Friday, April 1, 2011

The Captive Trilogy: Part 2 - Return to Captivity

Author's Note:  Have you ever "sat on a bed of lies"  or "drowned in your own helplessness, or hopelessness?"-- Perhaps a better question is:  Have you found the One your soul loves in the midst of it?



The outward silence that reigned on the return journey to her prison belied the inner struggle for sanity. It clutched the very breath from her lungs. Drowning on land … that was the overwhelming sensation. Weight … crushing weight. She urged her mind to lose consciousness arguing that it was better than the reality she faced. No cords were needed to bind her by this band of soul-thieves as the occasional smirk on the grotesque lips of her accuser was enough.  Those smug piercing smiles said it all. She needed no verbal reminder that all was lost and her happy ending would never be coming.

“Could you will yourself to cease?” she pondered. For even to die a captive was better than the living failure she’d become. Where were those grand dreams now?  All the hopes for her life and for being known as a friend and a beloved…of reaching out and leaving her mark on the world before she passed into the next?  She’d die alone and unmourned even by her friends and lover.  Forgotten.  Desolate. Alone … always alone.

Then came a knock on the door of her being and she knew she could welcome in new companions. Friends that vowed they wouldn’t leave her in her darkest hour. Something in her opened up and ushered in what seemed to be the only company she would be allowed to keep. A shudder of apathy enveloped her. She received them inwardly and then drank the vile poison of cynicism that was offered to her.  She could vaguely feel the roots of bitterness crowding out desire and hope. Ah, finally the bliss she sought. Her body visibly shrank into its self and then nothingness waltzed across her face. She was no longer that noble lady of the court.  The person she had been was firmly snuffed.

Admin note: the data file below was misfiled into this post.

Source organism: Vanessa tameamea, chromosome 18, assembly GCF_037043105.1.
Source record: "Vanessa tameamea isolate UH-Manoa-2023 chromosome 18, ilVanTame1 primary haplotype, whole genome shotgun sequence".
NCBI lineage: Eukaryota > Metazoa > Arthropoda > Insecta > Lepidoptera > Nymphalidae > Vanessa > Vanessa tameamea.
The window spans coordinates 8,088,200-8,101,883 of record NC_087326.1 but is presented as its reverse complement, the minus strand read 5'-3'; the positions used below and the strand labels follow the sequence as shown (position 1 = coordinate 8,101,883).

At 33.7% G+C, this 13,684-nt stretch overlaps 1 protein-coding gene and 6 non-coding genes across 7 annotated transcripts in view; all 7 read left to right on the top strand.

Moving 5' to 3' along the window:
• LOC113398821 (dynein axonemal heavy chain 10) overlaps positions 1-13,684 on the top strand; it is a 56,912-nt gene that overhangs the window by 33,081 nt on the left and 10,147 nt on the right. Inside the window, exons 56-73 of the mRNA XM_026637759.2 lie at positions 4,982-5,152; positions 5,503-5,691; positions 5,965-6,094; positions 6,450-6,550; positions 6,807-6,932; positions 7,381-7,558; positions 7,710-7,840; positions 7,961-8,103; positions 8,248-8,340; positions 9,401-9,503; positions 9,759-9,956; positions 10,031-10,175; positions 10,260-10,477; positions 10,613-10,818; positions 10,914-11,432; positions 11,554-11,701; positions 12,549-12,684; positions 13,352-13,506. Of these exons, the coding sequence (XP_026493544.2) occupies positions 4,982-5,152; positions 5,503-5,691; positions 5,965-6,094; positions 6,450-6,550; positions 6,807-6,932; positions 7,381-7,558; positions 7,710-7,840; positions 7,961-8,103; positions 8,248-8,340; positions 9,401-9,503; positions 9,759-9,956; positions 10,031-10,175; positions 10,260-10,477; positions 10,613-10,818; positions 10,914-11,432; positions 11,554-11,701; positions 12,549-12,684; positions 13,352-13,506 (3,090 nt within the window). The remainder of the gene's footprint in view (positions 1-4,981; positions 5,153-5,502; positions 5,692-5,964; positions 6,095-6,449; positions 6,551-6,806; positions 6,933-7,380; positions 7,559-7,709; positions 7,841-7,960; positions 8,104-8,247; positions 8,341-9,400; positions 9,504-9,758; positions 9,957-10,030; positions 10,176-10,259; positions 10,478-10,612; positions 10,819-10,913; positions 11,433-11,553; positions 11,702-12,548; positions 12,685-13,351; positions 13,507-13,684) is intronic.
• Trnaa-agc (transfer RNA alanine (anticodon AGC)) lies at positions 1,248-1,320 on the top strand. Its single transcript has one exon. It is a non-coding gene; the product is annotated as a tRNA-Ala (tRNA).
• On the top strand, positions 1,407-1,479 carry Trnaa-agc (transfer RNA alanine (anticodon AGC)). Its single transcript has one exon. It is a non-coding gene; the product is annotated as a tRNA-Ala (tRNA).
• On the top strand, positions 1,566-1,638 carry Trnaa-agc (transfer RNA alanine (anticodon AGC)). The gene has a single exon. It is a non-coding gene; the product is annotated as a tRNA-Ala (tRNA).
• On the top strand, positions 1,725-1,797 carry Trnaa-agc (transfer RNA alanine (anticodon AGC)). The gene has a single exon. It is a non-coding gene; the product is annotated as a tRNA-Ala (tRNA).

Her enslaver turned with a wicked gleam in his eye. He knew. He’d finally broken her spirit and for that final victory he gloated. A flicker of pain stabbed her conscience that she’d acquiesced to his original plan. But for her it was too late. Somehow she couldn’t muster a care that what she had actually welcomed were his companions into her inner sanctum.

As the riders approached the fortification, the air became bleaker. Vegetation grew sparse until no living thing could be sustained in the vast waste land. Rocks jutted out of the landscape that appeared to have survived a raging fire. No beauty. No color. No sounds of birds or animals scurrying out of their path like she’d heard when she was near that last great barrier and her brief glimpse at freedom.

The very air seemed mixed with a sulfur-like gas that made breathing shallow and raspy and closing her eyes she retreated to the company of her new inner comrades. Then the inevitable, the horses began to ascend and she knew without opening her eyes that they were almost to her prison-home.

In a blink she was yanked from the horse to her unsteady feet as he paused to savor the look of defeat in her eyes. Wisely he forsook a beating, knowing that it could indeed awaken the inner spark of the once fierce warrior woman he had broken.

“Follow,”  he hissed.